Immutable records

Decentralized blockchain data is immutable. To change it, the P2P network has to vote. Change only happens when 51% of the nodes agree on alterations.

Enhanced speed and efficiency

Since blockchain technology seeks to enhance trust, it eliminates the need for third-party mediation. In contrast, centralized legacy systems, devoid of distributed features, need third-party actors such as bankers, insurers, and lawyers to mediate between parties and create trust.

These processes slow the speeds of transactions and add high costs as well. Blockchain technology trustless systems are more efficient than their counterparts are.

Blockchain applications

Blockchain technology applications

Decentralized systems can change just about any system on earth that has an unfair or inefficient central governance system. Some of the use cases of blockchain technology include;

Financial system management

Cryptocurrencies such as bitcoin seek to streamline and decentralize the payments sector. They create trustless payment processing systems that make efficient and fast money transfers since they do not require banks or other independent payment processors.

Ethereum network pushes the envelope further by creating decentralized applications that oversee peer-to-peer financial processes, such as lending, borrowing, trading, and investing. Consequently, decentralized finance has become one of the most disruptive of blockchain innovations.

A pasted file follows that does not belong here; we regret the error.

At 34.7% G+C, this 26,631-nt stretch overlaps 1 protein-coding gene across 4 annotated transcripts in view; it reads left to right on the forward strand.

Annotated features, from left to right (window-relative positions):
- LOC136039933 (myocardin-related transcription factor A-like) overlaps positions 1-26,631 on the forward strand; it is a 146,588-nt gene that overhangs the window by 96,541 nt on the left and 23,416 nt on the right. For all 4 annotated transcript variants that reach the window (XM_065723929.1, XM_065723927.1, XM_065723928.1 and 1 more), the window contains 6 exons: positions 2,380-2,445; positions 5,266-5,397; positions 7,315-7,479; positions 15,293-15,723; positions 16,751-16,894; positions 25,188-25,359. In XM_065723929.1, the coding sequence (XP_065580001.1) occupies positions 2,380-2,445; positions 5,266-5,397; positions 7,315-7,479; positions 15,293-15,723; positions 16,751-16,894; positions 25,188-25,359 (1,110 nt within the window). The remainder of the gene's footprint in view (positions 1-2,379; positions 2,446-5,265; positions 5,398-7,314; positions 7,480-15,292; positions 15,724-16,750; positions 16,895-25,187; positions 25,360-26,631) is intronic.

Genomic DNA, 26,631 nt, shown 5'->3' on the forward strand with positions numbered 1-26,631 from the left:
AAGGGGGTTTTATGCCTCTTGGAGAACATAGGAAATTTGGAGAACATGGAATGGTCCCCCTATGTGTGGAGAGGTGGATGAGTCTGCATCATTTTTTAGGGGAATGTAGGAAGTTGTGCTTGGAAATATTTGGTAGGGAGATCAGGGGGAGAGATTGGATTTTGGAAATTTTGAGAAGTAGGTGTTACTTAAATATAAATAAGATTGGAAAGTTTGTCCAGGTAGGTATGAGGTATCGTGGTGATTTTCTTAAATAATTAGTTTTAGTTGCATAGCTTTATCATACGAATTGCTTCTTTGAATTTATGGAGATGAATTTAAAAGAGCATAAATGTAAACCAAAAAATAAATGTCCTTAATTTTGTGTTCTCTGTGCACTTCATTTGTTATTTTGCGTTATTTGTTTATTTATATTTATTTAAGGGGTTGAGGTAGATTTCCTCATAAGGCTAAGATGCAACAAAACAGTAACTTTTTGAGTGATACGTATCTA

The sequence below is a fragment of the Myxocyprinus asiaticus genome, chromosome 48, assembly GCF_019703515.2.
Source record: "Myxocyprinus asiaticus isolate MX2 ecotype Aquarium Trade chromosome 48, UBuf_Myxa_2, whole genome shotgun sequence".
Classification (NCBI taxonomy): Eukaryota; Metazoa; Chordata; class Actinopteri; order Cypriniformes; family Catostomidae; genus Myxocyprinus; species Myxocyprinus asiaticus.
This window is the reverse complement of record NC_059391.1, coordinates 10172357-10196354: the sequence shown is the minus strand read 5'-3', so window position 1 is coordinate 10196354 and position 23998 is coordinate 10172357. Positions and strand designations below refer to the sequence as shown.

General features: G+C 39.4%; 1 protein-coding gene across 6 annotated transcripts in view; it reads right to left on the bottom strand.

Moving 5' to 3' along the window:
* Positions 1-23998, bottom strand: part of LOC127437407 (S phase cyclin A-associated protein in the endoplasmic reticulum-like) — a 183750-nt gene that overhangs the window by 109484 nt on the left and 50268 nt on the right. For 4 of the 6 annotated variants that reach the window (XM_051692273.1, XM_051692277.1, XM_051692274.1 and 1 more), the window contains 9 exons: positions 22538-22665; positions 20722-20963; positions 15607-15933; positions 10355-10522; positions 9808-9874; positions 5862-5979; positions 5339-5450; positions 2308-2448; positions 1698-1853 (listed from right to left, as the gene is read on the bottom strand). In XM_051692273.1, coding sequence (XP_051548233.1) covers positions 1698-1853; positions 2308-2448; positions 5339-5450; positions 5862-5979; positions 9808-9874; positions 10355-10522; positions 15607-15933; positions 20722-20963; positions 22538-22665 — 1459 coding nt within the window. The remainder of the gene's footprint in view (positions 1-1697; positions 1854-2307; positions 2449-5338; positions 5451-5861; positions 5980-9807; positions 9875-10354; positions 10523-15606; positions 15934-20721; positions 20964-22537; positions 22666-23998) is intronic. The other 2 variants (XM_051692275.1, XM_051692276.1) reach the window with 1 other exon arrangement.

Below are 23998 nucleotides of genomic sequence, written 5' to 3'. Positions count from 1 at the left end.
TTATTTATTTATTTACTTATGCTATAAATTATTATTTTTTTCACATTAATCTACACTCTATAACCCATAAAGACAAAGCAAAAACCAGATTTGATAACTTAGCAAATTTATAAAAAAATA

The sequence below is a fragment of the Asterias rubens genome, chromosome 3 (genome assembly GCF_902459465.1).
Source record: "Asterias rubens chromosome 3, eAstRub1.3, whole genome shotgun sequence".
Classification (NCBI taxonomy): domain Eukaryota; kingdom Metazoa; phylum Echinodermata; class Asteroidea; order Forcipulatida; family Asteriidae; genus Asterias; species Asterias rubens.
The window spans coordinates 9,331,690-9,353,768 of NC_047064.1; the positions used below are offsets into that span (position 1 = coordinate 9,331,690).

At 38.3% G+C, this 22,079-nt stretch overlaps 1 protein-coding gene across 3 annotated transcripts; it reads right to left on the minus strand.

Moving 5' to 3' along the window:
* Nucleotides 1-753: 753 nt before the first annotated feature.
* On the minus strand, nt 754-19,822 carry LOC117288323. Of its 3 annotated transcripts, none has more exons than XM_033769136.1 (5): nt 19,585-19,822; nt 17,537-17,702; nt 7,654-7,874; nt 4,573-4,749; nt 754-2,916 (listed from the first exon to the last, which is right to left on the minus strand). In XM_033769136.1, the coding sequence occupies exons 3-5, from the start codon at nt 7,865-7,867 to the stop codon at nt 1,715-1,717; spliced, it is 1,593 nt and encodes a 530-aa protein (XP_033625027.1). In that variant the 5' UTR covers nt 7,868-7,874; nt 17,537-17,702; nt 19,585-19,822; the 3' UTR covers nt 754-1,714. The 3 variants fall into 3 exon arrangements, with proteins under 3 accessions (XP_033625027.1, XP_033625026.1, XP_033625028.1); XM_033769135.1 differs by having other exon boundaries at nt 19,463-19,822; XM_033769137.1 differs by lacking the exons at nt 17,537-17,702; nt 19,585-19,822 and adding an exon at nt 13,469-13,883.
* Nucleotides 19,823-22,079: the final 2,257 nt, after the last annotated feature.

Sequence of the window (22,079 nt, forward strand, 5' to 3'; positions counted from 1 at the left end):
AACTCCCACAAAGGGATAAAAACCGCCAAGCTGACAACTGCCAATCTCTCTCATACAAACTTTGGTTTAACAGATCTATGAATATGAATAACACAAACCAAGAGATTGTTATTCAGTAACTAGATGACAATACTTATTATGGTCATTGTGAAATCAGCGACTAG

Supply chain management

Supply chains are prone to fraud and inefficiencies because they are complex and have diverse stakeholders. Blockchain records are traceable, immutable, and transparent and can streamline supply chain processes and enhance quality control.

Loyalty rewards management

Several blockchain products today have token-based systems that store user reward data, eliminating waste and fraud. In addition, these products use tokens to reward buyers and to promote transparency.

Healthcare

The healthcare system has a lot of support from governments and the private sector, but it is inefficient. Like the financial system, the healthcare system is paper-based. Blockchain technology can decentralize healthcare data and, through cryptography, enhance the privacy of patient data. This aspect would improve a patient’s access to treatment and support research.

Creation of digital IDs

To access an online platform, users need to create digital identities and share their private data with these businesses. Blockchain technology can assign a unique public key or identity to an online user that protects their identity and privacy.

These public keys can provide secure access to all online platforms. In addition, decentralized digital identities also make transparent digital voting processes feasible.

Other decentralized applications of blockchain technology

  • Data sharing
  • Food safety
  • Royalty and copyright content protection
  • Insurance
  • Compliance
  • Workers right protections
  • Energy use compliance
  • Weapons tracking
  • Equity trading